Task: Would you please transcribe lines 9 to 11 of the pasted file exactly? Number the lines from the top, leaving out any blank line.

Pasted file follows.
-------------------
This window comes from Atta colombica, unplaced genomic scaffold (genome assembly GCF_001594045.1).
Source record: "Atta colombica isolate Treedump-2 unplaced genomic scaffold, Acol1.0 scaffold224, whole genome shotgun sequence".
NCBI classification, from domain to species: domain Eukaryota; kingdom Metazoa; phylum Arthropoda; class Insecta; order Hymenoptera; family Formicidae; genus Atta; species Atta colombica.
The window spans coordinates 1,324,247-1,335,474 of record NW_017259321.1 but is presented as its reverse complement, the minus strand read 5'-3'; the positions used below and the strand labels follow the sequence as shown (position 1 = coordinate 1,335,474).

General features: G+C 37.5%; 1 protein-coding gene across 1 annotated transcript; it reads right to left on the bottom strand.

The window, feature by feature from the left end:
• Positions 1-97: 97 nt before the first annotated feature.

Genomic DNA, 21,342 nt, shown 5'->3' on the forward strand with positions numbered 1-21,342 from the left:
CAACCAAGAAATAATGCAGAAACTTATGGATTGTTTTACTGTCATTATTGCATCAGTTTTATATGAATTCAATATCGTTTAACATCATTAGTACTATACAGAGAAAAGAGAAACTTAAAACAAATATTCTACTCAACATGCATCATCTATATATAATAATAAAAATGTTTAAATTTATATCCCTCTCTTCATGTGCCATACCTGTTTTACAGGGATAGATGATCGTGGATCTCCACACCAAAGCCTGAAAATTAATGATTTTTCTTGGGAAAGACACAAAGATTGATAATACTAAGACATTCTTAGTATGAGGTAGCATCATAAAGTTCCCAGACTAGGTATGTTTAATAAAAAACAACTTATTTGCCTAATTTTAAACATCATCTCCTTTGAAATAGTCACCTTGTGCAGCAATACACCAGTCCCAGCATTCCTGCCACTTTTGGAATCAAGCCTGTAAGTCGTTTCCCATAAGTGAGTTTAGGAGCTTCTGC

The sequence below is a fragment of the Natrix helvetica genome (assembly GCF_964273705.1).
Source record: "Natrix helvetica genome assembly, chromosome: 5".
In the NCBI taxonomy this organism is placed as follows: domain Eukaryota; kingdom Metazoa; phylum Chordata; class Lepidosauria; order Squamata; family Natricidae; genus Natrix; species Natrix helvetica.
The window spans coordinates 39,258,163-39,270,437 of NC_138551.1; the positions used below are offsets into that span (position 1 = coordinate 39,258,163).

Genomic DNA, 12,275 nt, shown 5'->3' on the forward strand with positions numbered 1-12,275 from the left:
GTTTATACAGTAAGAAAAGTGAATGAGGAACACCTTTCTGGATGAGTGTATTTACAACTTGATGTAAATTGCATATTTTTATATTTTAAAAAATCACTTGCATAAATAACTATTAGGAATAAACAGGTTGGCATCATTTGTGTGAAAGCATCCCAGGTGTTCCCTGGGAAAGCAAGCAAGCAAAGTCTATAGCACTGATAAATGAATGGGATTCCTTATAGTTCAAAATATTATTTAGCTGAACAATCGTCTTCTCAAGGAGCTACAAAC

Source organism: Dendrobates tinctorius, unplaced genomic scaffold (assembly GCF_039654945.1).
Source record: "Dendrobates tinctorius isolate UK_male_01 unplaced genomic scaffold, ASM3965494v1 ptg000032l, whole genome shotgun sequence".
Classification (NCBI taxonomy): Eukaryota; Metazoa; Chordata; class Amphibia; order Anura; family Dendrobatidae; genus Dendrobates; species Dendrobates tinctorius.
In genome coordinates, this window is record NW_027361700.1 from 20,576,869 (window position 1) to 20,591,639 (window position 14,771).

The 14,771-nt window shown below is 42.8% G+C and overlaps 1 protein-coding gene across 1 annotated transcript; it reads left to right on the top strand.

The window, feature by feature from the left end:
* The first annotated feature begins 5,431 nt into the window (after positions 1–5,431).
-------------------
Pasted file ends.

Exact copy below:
CAACCAAGAAATAATGCAGAAACTTATGGATTGTTTTACTGTCATTATTGCATCAGTTTTATATGAATTCAATATCGTTTAACATCATTAGTACTATACAGAGAAAAGAGAAACTTAAAACAAATATTCTACTCAACATGCATCATCTATATATAATAATAAAAATGTTTAAATTTATATCCCTCTCTTCATGTGCCATACCTGTTTTACAGGGATAGATGATCGTGGATCTCCACACCAAAGCCTGAAAATTAATGATTTTTCTTGGGAAAGACACAAAGATTGATAATACTAAGACATTCTTAGTATGAGGTAGCATCATAAAGTTCCCAGACTAGGTATGTTTAATAAAAAACAACTTATTTGCCTAATTTTAAACATCATCTCCTTTGAAATAGTCACCTTGTGCAGCAATACACCAGTCCCAGCATTCCTGCCACTTTTGGAATCAAGCCTGTAAGTCGTTTCCCATAAGTGAGTTTAGGAGCTTCTGC

The sequence below is a fragment of the Natrix helvetica genome (assembly GCF_964273705.1).
Source record: "Natrix helvetica genome assembly, chromosome: 5".